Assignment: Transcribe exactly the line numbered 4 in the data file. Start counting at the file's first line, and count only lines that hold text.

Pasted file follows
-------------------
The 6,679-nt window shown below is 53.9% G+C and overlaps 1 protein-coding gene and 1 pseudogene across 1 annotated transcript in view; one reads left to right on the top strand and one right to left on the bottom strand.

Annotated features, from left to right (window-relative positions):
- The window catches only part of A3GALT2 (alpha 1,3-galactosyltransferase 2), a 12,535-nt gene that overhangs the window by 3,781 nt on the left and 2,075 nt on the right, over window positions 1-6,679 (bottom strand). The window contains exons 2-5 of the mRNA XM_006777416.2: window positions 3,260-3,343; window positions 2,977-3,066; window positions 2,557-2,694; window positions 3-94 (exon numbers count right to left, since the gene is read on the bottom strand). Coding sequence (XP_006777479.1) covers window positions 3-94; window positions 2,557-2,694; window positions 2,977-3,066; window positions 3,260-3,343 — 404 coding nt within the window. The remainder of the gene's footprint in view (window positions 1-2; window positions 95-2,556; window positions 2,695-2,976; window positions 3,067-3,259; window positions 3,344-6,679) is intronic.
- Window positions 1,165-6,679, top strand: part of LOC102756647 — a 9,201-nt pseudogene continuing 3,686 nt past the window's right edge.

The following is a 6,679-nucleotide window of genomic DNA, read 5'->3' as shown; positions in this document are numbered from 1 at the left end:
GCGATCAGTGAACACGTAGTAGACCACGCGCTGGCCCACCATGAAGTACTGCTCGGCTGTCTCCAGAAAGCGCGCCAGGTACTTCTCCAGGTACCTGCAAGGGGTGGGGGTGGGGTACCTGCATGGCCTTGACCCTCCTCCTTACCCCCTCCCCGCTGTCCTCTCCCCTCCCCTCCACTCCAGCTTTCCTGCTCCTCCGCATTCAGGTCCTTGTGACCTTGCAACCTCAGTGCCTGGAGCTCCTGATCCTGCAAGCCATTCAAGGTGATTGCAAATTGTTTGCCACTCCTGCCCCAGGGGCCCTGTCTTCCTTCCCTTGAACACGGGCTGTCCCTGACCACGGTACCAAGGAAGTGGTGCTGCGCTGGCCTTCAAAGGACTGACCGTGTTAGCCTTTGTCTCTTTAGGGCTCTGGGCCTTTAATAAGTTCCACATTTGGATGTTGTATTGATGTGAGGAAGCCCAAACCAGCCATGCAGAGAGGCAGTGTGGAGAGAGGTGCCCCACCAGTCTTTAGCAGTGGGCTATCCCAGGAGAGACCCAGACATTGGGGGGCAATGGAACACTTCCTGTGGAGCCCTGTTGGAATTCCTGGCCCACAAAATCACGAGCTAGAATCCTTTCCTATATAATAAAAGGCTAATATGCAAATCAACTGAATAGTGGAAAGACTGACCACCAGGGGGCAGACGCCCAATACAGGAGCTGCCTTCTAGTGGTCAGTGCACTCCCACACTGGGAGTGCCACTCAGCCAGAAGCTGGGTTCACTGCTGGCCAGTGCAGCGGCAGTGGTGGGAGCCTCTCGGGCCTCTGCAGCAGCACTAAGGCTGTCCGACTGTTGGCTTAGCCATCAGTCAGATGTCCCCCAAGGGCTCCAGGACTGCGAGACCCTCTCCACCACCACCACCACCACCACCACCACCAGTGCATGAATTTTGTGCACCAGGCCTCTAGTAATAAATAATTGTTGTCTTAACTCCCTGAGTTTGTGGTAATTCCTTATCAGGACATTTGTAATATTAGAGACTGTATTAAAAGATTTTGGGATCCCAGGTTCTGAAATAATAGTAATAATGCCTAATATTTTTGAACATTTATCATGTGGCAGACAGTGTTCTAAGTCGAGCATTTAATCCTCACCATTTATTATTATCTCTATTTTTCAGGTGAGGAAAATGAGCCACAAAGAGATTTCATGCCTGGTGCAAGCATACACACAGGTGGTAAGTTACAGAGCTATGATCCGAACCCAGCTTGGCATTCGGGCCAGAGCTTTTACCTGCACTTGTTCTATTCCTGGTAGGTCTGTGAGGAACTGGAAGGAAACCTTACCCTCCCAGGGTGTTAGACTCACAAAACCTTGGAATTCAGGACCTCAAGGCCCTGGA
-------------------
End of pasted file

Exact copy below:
- Window positions 1,165-6,679, top strand: part of LOC102756647 — a 9,201-nt pseudogene continuing 3,686 nt past the window's right edge.